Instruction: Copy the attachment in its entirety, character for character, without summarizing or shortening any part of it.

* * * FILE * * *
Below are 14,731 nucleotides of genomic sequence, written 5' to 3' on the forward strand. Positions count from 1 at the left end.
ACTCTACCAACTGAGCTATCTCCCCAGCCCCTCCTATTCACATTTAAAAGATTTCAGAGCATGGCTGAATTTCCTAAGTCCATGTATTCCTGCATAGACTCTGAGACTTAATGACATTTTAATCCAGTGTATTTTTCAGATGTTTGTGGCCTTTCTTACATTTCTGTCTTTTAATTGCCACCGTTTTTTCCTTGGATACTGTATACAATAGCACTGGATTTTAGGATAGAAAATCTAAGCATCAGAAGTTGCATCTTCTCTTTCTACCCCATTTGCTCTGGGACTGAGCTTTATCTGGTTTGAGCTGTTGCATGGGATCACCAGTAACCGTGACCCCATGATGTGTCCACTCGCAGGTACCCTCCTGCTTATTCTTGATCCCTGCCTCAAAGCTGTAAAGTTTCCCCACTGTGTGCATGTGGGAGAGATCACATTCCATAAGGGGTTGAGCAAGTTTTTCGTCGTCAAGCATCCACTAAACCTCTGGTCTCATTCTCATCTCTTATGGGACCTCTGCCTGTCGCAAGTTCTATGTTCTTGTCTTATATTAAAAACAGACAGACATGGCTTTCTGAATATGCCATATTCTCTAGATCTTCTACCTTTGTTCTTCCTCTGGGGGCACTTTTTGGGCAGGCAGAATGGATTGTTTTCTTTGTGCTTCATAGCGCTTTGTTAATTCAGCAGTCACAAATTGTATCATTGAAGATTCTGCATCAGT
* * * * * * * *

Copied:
Below are 14,731 nucleotides of genomic sequence, written 5' to 3' on the forward strand. Positions count from 1 at the left end.
ACTCTACCAACTGAGCTATCTCCCCAGCCCCTCCTATTCACATTTAAAAGATTTCAGAGCATGGCTGAATTTCCTAAGTCCATGTATTCCTGCATAGACTCTGAGACTTAATGACATTTTAATCCAGTGTATTTTTCAGATGTTTGTGGCCTTTCTTACATTTCTGTCTTTTAATTGCCACCGTTTTTTCCTTGGATACTGTATACAATAGCACTGGATTTTAGGATAGAAAATCTAAGCATCAGAAGTTGCATCTTCTCTTTCTACCCCATTTGCTCTGGGACTGAGCTTTATCTGGTTTGAGCTGTTGCATGGGATCACCAGTAACCGTGACCCCATGATGTGTCCACTCGCAGGTACCCTCCTGCTTATTCTTGATCCCTGCCTCAAAGCTGTAAAGTTTCCCCACTGTGTGCATGTGGGAGAGATCACATTCCATAAGGGGTTGAGCAAGTTTTTCGTCGTCAAGCATCCACTAAACCTCTGGTCTCATTCTCATCTCTTATGGGACCTCTGCCTGTCGCAAGTTCTATGTTCTTGTCTTATATTAAAAACAGACAGACATGGCTTTCTGAATATGCCATATTCTCTAGATCTTCTACCTTTGTTCTTCCTCTGGGGGCACTTTTTGGGCAGGCAGAATGGATTGTTTTCTTTGTGCTTCATAGCGCTTTGTTAATTCAGCAGTCACAAATTGTATCATTGAAGATTCTGCATCAGT